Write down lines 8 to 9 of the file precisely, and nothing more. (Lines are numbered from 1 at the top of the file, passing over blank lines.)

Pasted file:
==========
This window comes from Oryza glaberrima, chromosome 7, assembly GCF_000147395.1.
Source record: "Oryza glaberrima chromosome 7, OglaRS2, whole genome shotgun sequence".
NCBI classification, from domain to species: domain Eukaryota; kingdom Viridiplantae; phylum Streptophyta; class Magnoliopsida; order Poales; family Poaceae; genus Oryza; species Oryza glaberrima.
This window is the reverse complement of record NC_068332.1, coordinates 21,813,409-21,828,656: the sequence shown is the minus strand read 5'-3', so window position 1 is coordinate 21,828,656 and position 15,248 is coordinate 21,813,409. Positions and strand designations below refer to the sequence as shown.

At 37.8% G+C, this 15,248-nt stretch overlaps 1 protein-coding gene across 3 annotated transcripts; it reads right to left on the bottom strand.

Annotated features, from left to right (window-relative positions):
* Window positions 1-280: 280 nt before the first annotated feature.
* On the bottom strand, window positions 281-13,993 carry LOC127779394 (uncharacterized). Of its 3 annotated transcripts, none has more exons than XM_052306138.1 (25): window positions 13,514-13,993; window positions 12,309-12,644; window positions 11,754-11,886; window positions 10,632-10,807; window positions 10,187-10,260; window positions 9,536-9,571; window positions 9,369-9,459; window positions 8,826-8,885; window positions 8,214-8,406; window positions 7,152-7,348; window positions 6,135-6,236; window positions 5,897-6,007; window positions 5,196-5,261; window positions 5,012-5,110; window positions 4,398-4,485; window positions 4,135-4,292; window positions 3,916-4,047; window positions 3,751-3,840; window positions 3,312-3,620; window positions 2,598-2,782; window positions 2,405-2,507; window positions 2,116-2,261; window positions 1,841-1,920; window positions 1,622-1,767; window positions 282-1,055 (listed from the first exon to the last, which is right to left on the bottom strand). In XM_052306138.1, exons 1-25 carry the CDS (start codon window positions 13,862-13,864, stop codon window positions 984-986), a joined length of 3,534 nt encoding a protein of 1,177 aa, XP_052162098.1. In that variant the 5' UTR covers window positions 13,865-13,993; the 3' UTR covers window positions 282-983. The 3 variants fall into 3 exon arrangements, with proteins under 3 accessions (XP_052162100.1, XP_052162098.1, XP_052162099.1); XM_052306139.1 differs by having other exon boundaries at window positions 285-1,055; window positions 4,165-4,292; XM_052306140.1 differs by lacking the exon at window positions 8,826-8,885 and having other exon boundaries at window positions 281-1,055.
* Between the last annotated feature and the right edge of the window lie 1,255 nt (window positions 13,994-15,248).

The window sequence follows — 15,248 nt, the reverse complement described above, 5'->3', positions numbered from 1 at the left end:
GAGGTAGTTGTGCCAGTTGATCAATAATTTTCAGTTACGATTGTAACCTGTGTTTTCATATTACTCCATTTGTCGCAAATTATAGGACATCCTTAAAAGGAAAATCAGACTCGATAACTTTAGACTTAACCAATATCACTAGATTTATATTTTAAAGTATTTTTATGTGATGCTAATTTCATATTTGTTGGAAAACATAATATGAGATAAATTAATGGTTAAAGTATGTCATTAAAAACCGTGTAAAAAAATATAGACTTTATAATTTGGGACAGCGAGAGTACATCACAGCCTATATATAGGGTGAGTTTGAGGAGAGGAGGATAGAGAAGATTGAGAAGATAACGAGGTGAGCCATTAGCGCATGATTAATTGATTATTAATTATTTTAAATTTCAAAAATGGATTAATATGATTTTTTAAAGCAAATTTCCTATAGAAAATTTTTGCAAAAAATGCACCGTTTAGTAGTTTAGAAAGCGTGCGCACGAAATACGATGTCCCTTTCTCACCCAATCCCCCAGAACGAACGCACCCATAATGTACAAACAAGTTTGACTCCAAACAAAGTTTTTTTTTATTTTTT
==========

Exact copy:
* On the bottom strand, window positions 281-13,993 carry LOC127779394 (uncharacterized). Of its 3 annotated transcripts, none has more exons than XM_052306138.1 (25): window positions 13,514-13,993; window positions 12,309-12,644; window positions 11,754-11,886; window positions 10,632-10,807; window positions 10,187-10,260; window positions 9,536-9,571; window positions 9,369-9,459; window positions 8,826-8,885; window positions 8,214-8,406; window positions 7,152-7,348; window positions 6,135-6,236; window positions 5,897-6,007; window positions 5,196-5,261; window positions 5,012-5,110; window positions 4,398-4,485; window positions 4,135-4,292; window positions 3,916-4,047; window positions 3,751-3,840; window positions 3,312-3,620; window positions 2,598-2,782; window positions 2,405-2,507; window positions 2,116-2,261; window positions 1,841-1,920; window positions 1,622-1,767; window positions 282-1,055 (listed from the first exon to the last, which is right to left on the bottom strand). In XM_052306138.1, exons 1-25 carry the CDS (start codon window positions 13,862-13,864, stop codon window positions 984-986), a joined length of 3,534 nt encoding a protein of 1,177 aa, XP_052162098.1. In that variant the 5' UTR covers window positions 13,865-13,993; the 3' UTR covers window positions 282-983. The 3 variants fall into 3 exon arrangements, with proteins under 3 accessions (XP_052162100.1, XP_052162098.1, XP_052162099.1); XM_052306139.1 differs by having other exon boundaries at window positions 285-1,055; window positions 4,165-4,292; XM_052306140.1 differs by lacking the exon at window positions 8,826-8,885 and having other exon boundaries at window positions 281-1,055.
* Between the last annotated feature and the right edge of the window lie 1,255 nt (window positions 13,994-15,248).